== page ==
Green Infrastructure Report

Evolving Cities With Green Roof Infrastructure

Green infrastructure – which involves using built and natural systems to filter, soak up and slow down storm-water – is a new exciting area of focus for numerous cities all over the world.

Green infrastructure may be used for managing wet weather impacts in such a way that it strengthens resilience and enhances water quality to climate change impacts. Many Canadian cities have started to experiment with green infrastructure and several pilot programs have started to collect data.

Now we have the ability to learn from various jurisdiction when the next green infrastructure steps are being considered.

Different cities are now experimenting with a number of different innovative policies, ranging from green street policies to green roof targets to financing mechanisms that are designed for incentivizing green infrastructure uptake, to cover targets for urban tree canopy forests. These policy conversations occur within the context of local actors and current plans. Although there is a complex interplay between different organizations and jurisdictions, there still is clearly room for a number of cities to aggressively move forward on green infrastructure implemented at the city-wide level.

The following is a brief list of the best 6 near-term actions that can be undertaken by cities for advancing green infrastructure:

  1. Moving past green infrastructure experimentation over to widespread implementation, and making use of timelines and targets for tracking robust implementation.
  2. Developing a green roofs bylaw, which follows the example that other cities have set.
  3. Green streets being implemented at scale, with a “green standard” being used for street design with an adequate amount of funding for implementation to be widespread.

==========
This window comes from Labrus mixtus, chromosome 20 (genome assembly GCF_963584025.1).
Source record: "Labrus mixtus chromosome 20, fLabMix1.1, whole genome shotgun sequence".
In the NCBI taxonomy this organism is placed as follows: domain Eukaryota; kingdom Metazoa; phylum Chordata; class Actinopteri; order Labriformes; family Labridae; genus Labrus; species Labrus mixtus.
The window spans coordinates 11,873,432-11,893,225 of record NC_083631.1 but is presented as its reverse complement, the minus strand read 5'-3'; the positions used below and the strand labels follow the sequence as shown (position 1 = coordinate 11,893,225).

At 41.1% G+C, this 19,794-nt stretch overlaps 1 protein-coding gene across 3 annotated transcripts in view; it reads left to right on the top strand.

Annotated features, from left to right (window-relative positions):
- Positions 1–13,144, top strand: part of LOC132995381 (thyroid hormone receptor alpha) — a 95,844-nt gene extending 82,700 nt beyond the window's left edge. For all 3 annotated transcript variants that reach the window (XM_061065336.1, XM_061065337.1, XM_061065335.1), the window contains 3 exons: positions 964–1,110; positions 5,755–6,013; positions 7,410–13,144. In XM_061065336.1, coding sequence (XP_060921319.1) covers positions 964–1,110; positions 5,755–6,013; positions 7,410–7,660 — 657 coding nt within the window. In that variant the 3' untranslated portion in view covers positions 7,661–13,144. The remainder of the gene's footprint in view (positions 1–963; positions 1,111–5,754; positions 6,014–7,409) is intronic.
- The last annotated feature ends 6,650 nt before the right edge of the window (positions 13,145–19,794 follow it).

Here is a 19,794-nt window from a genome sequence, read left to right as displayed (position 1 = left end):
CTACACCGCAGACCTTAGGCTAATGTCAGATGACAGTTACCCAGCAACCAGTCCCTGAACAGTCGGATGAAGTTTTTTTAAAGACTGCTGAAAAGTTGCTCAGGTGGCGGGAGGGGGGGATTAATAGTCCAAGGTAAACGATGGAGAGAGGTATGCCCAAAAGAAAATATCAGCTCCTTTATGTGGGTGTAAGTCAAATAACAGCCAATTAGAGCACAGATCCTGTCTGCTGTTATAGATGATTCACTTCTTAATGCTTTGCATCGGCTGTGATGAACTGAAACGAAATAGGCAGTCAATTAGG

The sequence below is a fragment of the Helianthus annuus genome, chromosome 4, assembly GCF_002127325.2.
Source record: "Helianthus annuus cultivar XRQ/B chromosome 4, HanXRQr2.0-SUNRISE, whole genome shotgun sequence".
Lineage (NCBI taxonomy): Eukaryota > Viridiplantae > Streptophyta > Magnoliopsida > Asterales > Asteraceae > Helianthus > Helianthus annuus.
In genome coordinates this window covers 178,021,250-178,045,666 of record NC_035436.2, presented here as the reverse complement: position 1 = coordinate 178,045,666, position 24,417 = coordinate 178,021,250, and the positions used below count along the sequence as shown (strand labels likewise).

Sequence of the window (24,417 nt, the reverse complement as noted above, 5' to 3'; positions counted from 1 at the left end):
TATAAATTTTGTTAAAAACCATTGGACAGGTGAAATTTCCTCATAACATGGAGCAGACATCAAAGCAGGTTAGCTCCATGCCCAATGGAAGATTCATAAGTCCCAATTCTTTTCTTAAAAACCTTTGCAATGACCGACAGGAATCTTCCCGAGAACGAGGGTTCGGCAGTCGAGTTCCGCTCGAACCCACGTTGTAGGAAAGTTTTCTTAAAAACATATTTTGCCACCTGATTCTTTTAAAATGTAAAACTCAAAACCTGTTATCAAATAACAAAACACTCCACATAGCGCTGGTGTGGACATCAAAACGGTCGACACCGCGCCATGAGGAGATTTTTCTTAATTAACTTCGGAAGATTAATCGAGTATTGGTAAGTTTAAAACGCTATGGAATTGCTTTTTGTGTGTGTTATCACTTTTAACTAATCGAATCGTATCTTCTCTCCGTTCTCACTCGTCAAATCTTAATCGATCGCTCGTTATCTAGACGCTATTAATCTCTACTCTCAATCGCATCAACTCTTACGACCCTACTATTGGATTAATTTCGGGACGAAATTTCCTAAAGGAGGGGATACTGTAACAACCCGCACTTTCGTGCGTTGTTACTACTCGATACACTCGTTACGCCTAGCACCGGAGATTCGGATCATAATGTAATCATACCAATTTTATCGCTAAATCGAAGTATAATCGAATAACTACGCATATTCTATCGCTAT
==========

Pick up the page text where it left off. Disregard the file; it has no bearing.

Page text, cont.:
4. Developing and preserving urban forest through the use of hard targets to enhance urban forest canopy cover and reduce effective impervious areas.
  5. Getting low-impact development requirements implemented for re-development and new developments. Part of that would involve the City using runoff volume control targets for managing 25 millimetres of water at least on site.
  6. Using a public awareness and engagement campaign for promoting on-site green infrastructure homeowner measures.

What is Green Infrastructure?

What green infrastructure involves is using the built and natural systems for slowing down, filtering, and soaking up storm-water. Over the past decade, this concept has emerged from relative obscurity. It has been adopted worldwide increasingly as a way to work with natural systems for creating a built environment that will be resilient to a changing climate’s anticipated effects.

These types of features or infrastructure that are considered to be green infrastructure may vary widely, however, the following is a short list of what can be considered to be typical green infrastructure features:

  • Riparian zones, waterways, ravines, and wetlands
  • Agricultural lands and meadows
  • Urban agriculture
  • Landscaped areas, turf, gardens, and parks
  • Green walls and green roofs
  • Downspout extensions
  • Rain barrels
  • Storm water ponds, engineered wetlands, and bio-swales
  • Woodlots and urban forests

The vegetation, as shown below, is comprised of a diverse range of different plant species that are available locally as well as online in Canada.